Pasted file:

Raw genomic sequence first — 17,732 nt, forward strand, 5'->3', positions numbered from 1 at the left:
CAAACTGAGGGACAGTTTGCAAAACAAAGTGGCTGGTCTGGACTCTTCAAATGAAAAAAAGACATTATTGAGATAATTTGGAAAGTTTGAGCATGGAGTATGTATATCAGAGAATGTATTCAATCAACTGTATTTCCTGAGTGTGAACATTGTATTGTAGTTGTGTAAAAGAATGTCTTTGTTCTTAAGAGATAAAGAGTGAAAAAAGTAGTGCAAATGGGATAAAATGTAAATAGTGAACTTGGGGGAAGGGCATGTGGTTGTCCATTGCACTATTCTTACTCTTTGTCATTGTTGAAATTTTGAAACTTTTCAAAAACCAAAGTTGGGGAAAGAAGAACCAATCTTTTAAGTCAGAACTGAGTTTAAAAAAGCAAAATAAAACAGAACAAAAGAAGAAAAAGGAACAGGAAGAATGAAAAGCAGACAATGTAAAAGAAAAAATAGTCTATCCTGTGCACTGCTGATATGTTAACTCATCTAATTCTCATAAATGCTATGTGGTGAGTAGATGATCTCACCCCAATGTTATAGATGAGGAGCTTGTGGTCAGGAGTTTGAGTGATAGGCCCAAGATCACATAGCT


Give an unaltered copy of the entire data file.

Raw genomic sequence first — 17,732 nt, forward strand, 5'->3', positions numbered from 1 at the left:
CAAACTGAGGGACAGTTTGCAAAACAAAGTGGCTGGTCTGGACTCTTCAAATGAAAAAAAGACATTATTGAGATAATTTGGAAAGTTTGAGCATGGAGTATGTATATCAGAGAATGTATTCAATCAACTGTATTTCCTGAGTGTGAACATTGTATTGTAGTTGTGTAAAAGAATGTCTTTGTTCTTAAGAGATAAAGAGTGAAAAAAGTAGTGCAAATGGGATAAAATGTAAATAGTGAACTTGGGGGAAGGGCATGTGGTTGTCCATTGCACTATTCTTACTCTTTGTCATTGTTGAAATTTTGAAACTTTTCAAAAACCAAAGTTGGGGAAAGAAGAACCAATCTTTTAAGTCAGAACTGAGTTTAAAAAAGCAAAATAAAACAGAACAAAAGAAGAAAAAGGAACAGGAAGAATGAAAAGCAGACAATGTAAAAGAAAAAATAGTCTATCCTGTGCACTGCTGATATGTTAACTCATCTAATTCTCATAAATGCTATGTGGTGAGTAGATGATCTCACCCCAATGTTATAGATGAGGAGCTTGTGGTCAGGAGTTTGAGTGATAGGCCCAAGATCACATAGCT